3D Hockey you say? Yes, yes it is as mind blowing as it sounds. NBC has broken new ground in how it delivers the best known product at the Olympics.
Disgrace, Disrespect, Dumb
The NHL is partnered with NBC to bring the fastest action on the planet to the masses. There are scores of the best hockey players in the world playing in the Olympics, and fans are forced to watch their favorite sport on networks they may never have heard of so that glorified floor washing can be presented for the enjoyment of people who would probably watch anything while on a channel that’s in their preset.
Take a look at the roster of any Olympic hockey team, there are NHL players there. There are quite a few well known NHL players there. The Slovakian Olympic team has players in multiple notable television markets. With Zdeno Chara the reigning Norris Trophy winner you bring interest in the Boston market, as well as in the New York market as legacy when he played in for the Islanders, with Marian Hossa you get interest in Pittsburgh, Atlanta, Detroit, & Chicago his past and current cities, Marian Gaborik will bring you interest from the hockey mad state of Minnesota, and his new home in the Big Apple, Michal Handzus plays in that relatively unknown, insignificant municipality known as Los Angeles. Even teams from tiny nations like Finland and Belerus have ties to major metropolitan areas through the NHL contingents on their team.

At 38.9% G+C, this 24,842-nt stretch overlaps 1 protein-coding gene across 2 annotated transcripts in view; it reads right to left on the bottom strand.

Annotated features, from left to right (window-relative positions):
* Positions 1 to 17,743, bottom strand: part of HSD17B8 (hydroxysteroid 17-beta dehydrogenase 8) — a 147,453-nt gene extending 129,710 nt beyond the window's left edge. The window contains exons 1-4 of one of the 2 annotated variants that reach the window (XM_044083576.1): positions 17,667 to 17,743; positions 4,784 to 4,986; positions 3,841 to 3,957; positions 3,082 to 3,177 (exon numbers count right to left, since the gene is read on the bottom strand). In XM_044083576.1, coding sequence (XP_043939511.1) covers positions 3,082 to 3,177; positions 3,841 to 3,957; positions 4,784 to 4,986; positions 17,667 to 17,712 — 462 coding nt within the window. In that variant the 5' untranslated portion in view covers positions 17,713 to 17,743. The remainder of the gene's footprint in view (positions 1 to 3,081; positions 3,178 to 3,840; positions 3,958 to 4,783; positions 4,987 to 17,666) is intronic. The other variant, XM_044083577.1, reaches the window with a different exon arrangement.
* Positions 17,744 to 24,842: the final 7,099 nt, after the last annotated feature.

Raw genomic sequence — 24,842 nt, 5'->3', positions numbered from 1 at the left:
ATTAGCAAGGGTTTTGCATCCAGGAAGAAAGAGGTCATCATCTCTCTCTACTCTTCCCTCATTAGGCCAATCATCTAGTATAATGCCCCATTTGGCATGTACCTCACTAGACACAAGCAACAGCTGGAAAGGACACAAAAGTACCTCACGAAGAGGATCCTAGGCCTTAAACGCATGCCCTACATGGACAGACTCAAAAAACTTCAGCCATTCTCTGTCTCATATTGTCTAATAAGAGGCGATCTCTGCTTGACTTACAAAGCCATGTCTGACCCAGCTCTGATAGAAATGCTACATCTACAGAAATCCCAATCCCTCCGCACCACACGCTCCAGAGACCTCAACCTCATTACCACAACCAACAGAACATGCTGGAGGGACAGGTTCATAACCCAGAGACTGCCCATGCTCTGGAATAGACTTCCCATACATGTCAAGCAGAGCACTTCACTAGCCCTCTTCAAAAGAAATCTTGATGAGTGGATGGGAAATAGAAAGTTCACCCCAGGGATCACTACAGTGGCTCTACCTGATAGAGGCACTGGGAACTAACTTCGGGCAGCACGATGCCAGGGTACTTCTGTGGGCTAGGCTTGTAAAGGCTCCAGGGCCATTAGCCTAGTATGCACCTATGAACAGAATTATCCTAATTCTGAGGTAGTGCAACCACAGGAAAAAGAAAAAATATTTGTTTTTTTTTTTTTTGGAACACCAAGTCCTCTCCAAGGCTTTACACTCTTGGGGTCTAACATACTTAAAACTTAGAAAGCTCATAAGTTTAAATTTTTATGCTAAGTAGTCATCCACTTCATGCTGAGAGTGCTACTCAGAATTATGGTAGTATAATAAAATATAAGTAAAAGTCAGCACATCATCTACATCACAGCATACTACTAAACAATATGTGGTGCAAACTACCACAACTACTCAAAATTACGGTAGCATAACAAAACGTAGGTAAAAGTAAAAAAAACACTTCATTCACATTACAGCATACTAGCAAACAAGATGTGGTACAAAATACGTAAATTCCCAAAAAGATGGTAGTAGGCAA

The disrespect shown to hockey fans, who if treated well would boost the ratings the rest of the hockey season when it is televised is simply inane, short sighted and foolish. This disrespect shown to the NHLPA, and the the players who have their games moved around to fit NBC’s bidding during the regular season is shameful, demeaning and dismissive. The long term and nearly criminal and certainly fiscally irresponsible nature of the disrespect shown to the NHL who will certainly have the coverage fiasco saved in their files and fresh in their memories when it comes time to negotiate a new national deal with someone should have shareholders in an uproar and the people in advertising sales fuming over the revenue that was thrown away by the decision to air curling and luge which are sports we hear about once every four years over a sport that is active from September to June every year.
Even if the suits at NBC never listen to a fan, they should be paying attention to their partners and their bottom line, clearly they are not.